Drugs and RightsEditor: The NAACP, the AFL-CIO and others...

LETTERS TO THE EDITOR

August 30, 1991

Drugs and Rights

Editor: The NAACP, the AFL-CIO and others are back to thei narrow views about what they call civil rights issues. All of their attention is now focused on Clarence Thomas and his possible appointment to the Supreme Court. Really the focus of attention should be on the real issues of life, people issues, people of all colors.

Does Benjamin Hooks know that the school dropout rate in Baltimore City alone is 59 percent (and not all of the dropouts are black)? Does he know that teen pregnancy is on the rise across the nation (and not all of the teens are black)? Does he know that in Baltimore City the lives of hundreds of black and white youths are being snuffed out because of drugs, murder related to drugs, robbery due to drugs, prostitution due to drugs? That the minds of these young people are being controlled by the drug lords, and drug kingpins of this and other countries?

All of Baltimore City mourns the senseless death of Tiffany Smith, a six-year-old girl who was gunned down by drug dealers who had a beef with one another and didn't care about the life of this girl. Tiffany represents all of us whose lives are in danger because of the drug traffic.

So what do all the powers to be do? Begin to scuffle among ourselves about the advances of the civil rights causes. Hey, wake up and smell the demise of America. If we don't do something about stopping drugs before they are produced and before they are shipped to America, there won't be an America, there won't be a need for civil rights, there won't be any young people to leave a legacy to.

People, the time for talk is over. William Bennett, the one-time drug czar, declared war on drugs. Our President Bush declared war on drugs. President Reagan declared war on drugs. Well, if there is war, then why doesn't Congress make a formal declaration of war, turn the fighting over to the military, use all the machinery of war, spy out the homes and the factories of the kingpins and bring to bear all weapons of war even if it takes crossing international boundaries.

The AFL-CIO, the NAACP, the Congressional Black Caucus and other movements should see the handwriting on the wall. Unless we stop drugs from being produced, stop drugs from being shipped, unless we see drug traffic as a capital offense, unless we declare a winnable war against drugs, there will not be a need for worry about civil rights issues in the next generation.

Because we will all be either drug dependent or potential victims of the drug lords.

We will all be back to slavery of another sort.

Lloyd J. King Jr.

Baltimore.

North and South

Editor: All Americans are excited about the dramatic change in the Soviet Union and the attempt by some of the republics to break away from the domination of Moscow.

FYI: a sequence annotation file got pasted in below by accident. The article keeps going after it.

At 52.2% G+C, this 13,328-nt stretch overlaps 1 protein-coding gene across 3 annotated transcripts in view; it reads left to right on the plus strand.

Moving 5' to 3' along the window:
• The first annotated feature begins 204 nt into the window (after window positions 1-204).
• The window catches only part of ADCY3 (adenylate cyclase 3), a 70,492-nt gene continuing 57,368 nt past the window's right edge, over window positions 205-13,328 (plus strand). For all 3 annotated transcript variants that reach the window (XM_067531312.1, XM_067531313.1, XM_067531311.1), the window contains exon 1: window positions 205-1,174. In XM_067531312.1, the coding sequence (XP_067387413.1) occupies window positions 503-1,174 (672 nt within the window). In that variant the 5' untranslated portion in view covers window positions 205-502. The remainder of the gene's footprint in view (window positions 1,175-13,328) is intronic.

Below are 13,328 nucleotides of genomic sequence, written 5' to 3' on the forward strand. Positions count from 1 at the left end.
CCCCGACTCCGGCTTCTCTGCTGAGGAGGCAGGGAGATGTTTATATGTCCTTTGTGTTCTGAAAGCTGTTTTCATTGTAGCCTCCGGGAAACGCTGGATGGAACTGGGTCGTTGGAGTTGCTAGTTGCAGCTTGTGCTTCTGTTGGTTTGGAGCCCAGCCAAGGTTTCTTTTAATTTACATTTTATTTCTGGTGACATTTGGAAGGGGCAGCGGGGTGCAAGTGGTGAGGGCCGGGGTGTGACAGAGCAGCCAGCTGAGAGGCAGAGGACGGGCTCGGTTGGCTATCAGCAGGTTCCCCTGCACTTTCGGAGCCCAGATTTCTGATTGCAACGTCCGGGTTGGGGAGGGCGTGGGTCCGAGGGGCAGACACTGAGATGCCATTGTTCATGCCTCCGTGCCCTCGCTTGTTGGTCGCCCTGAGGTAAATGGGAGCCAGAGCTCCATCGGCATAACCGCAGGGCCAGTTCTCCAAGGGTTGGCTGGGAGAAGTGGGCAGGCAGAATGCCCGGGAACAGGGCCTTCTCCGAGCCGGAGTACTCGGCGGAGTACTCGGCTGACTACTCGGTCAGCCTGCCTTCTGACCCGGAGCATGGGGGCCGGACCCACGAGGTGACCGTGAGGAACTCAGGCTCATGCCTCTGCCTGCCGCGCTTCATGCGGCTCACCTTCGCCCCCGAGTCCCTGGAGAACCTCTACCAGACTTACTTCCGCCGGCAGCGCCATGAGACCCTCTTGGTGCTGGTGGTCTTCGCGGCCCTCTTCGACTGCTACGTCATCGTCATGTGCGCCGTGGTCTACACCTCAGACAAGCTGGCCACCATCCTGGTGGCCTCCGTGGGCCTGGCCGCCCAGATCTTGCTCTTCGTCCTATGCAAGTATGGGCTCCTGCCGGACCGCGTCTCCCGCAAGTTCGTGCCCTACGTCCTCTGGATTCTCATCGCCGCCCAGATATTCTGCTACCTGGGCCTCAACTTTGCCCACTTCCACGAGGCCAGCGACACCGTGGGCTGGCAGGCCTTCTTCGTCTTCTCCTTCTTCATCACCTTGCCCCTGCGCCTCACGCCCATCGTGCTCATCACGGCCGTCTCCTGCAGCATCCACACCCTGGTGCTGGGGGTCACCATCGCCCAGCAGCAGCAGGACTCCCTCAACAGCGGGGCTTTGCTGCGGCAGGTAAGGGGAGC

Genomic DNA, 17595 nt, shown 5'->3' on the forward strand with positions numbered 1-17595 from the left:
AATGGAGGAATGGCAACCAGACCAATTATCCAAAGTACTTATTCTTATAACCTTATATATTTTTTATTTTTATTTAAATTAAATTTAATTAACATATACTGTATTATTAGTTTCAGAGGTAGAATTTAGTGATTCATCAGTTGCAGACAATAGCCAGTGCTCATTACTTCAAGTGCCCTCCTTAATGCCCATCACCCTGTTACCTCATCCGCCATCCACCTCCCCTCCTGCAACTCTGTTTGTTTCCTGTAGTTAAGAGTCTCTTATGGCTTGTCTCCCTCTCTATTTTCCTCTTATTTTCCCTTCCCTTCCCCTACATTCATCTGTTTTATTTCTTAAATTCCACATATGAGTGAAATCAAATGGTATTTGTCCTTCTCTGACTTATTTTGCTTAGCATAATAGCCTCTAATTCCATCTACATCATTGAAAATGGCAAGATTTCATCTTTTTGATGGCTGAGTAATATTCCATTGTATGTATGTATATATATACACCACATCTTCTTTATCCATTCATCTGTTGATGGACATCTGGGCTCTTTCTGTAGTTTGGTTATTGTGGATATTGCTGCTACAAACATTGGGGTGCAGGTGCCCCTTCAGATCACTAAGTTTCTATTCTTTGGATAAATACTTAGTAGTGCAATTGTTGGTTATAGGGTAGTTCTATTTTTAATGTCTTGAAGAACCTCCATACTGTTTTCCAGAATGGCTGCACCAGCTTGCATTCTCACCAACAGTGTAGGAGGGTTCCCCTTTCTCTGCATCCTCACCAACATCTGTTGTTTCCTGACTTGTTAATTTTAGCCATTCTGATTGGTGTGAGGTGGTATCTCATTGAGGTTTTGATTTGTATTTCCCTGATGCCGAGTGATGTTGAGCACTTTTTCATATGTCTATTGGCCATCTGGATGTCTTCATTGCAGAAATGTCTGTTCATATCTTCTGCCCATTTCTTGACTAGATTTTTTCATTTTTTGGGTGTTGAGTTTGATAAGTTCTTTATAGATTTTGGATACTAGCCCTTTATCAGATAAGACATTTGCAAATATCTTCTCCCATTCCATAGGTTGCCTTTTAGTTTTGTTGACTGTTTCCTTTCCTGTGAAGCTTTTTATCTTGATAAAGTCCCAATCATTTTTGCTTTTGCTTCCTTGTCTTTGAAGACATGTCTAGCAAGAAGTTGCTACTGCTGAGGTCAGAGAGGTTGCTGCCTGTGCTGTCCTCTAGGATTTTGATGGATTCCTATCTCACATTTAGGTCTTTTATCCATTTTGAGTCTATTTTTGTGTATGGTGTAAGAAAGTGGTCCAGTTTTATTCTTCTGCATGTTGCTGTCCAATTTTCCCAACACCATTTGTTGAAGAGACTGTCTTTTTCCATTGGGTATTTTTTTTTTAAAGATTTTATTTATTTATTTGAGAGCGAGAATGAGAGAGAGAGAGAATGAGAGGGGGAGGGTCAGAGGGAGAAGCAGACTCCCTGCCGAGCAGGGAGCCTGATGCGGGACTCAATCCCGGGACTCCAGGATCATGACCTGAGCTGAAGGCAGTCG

Isn't it strange that these same Americans still do not recognize the right of the Southern states to secede from the domination of the North in 1861? The South was fighting against a powerful federal government and, if you look at what we have in Washington today, you can see that they were right.

At least let us hope that if the republics lose their fight, they will not be treated as harshly as our Southern ancestors were treated by the Union.

J.S. Ardinger.

Baltimore.

No People's Plan

Editor: What does Perry Hall have in common with Ocea City? Everything, if you accept the recommendations of the governor's redistricting committee.

This proposal would redraw congressional lines so that Rep. Helen Bentley, the senior Republican in the state, would lose her seat in the Second District. Perry Hall and Kingsville would be thrown into a sprawling Eastern Shore congressional district.

This plan represents gerrymandering at its worst. It is not a ''people's plan,'' as Senate President Mike Miller says. Indeed, it is a proposal which hurts people and divides their interests.

By carving up Baltimore County into five districts, the plan would dilute the importance and significance of our growing county. It makes absolutely no sense for Rep. Beverly Byron, who serves Garrett County and Western Maryland, to suddenly acquire northern Baltimore County and upper Harford County. What does Cumberland share with Bel Air in terms of concerns and interests?

Likewise, does it make sense for Rep. Tom McMillen to cross the harbor and take over Essex and Dundalk, while his main district encompasses Annapolis?

This proposal was adopted so that Rep. Steny Hoyer, fourth senior Democrat in the House, could have a ''safe seat.'' But isn't Rep. Bentley important in terms of her White House connections, her maritime work and her friendship with Gov. William Donald Schaefer?

Can we in Perry Hall expect the same type of constituent service from Rep. Wayne Gilchrest, who represents Ocean City, that we came to treasure from Helen Bentley?

The commission has made a poor decision. It would be in everyone's best interest to defeat this plan for alienating and hurting the citizens of Maryland.

David Marks.

Perry Hall.

Right to Arms

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